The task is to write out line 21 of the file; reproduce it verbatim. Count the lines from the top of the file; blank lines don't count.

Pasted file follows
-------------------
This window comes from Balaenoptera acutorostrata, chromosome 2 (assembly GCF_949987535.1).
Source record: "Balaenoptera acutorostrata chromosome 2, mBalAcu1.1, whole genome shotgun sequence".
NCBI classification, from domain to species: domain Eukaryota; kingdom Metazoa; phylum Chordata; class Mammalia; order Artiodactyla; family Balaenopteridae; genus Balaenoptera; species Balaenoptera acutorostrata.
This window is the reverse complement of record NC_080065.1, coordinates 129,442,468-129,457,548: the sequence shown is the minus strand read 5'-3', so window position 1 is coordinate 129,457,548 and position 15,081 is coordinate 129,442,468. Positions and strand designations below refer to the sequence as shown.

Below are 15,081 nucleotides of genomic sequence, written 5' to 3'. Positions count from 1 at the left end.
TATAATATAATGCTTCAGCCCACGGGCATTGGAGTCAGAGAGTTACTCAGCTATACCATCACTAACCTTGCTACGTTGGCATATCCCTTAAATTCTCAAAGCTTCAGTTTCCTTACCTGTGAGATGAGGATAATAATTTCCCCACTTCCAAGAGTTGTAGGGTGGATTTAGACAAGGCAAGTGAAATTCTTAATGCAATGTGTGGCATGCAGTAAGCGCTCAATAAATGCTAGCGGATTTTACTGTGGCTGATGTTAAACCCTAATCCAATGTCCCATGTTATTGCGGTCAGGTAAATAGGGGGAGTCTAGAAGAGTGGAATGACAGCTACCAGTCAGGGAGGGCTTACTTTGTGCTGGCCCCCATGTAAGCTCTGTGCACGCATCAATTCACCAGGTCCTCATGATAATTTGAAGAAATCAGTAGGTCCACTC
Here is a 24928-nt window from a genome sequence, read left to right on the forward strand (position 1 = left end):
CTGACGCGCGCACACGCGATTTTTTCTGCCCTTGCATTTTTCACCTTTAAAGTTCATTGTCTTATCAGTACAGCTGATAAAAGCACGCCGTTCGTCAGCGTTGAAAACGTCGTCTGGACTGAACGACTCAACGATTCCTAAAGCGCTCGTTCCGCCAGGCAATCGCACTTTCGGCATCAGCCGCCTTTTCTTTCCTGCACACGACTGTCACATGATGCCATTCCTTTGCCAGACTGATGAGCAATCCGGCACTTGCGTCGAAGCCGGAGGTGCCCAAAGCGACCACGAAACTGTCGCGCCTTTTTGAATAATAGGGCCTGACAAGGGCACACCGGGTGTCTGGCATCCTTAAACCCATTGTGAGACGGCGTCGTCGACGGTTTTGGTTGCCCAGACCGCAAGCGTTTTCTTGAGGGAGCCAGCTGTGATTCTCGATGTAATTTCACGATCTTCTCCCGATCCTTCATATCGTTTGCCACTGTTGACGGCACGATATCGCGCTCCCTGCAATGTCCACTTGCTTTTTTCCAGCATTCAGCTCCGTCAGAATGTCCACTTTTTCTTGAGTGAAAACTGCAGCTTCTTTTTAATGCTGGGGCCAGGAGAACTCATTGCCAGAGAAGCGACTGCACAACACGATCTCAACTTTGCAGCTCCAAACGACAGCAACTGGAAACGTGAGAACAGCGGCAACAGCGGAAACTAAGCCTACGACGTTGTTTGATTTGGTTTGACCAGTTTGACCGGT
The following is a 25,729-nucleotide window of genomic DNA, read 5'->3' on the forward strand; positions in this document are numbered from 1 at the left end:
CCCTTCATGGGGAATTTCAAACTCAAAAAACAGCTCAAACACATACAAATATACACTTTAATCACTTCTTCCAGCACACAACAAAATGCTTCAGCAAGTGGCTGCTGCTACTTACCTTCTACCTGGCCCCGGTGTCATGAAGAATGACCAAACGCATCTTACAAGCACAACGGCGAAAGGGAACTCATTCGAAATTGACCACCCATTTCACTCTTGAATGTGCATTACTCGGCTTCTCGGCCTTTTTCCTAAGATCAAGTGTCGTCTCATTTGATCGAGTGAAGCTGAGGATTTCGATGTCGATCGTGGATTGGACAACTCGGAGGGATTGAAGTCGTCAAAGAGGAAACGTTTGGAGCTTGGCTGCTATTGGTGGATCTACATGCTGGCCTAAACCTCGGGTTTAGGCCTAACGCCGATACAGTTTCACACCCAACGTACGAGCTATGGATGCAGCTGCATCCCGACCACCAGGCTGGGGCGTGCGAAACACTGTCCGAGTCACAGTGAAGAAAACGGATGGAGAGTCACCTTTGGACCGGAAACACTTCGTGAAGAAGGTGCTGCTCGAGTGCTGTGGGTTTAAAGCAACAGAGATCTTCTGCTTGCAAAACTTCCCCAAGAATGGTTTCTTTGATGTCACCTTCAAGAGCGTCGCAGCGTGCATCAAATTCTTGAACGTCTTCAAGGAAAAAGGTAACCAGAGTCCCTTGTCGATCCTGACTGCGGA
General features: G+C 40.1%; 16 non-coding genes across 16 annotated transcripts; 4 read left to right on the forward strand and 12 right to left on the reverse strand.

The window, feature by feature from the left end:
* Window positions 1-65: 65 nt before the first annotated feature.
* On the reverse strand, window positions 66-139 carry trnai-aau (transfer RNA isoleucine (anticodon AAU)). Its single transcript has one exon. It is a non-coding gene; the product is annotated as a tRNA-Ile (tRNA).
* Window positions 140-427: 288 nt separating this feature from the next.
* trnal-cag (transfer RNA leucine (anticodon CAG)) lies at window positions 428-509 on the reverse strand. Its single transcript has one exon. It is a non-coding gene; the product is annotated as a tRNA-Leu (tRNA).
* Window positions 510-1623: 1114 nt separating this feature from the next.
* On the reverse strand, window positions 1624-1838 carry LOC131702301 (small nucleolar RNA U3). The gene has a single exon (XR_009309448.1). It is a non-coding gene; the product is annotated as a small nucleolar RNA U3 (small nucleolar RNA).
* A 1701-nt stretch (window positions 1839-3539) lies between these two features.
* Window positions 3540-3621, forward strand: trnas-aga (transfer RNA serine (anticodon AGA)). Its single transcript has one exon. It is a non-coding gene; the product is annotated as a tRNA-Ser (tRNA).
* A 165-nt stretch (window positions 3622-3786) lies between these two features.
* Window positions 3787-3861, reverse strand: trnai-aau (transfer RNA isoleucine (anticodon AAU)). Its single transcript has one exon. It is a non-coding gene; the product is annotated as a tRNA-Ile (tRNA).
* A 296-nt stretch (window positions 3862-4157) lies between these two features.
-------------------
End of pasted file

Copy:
* A 165-nt stretch (window positions 3622-3786) lies between these two features.